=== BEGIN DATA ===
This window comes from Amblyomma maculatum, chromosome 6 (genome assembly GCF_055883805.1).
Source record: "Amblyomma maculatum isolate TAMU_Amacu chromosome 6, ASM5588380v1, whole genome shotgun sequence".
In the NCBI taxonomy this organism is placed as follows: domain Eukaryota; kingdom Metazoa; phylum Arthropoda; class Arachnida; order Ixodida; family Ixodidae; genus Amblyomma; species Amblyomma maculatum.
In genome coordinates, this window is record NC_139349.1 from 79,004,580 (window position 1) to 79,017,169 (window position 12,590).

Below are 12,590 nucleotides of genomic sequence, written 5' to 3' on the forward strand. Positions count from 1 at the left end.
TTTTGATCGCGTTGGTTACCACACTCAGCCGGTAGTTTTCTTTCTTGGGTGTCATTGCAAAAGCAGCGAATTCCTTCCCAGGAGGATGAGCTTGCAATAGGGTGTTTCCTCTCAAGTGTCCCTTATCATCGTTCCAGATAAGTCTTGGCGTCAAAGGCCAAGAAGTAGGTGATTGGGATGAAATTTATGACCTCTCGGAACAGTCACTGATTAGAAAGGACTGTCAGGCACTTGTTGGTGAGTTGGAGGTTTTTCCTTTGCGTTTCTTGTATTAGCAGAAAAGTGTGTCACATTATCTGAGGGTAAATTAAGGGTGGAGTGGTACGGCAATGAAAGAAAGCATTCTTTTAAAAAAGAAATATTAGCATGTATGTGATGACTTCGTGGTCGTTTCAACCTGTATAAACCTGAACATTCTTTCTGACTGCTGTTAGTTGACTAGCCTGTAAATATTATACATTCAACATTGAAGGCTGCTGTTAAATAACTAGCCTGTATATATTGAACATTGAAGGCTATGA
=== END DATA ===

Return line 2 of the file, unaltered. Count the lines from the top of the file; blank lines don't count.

Source record: "Amblyomma maculatum isolate TAMU_Amacu chromosome 6, ASM5588380v1, whole genome shotgun sequence".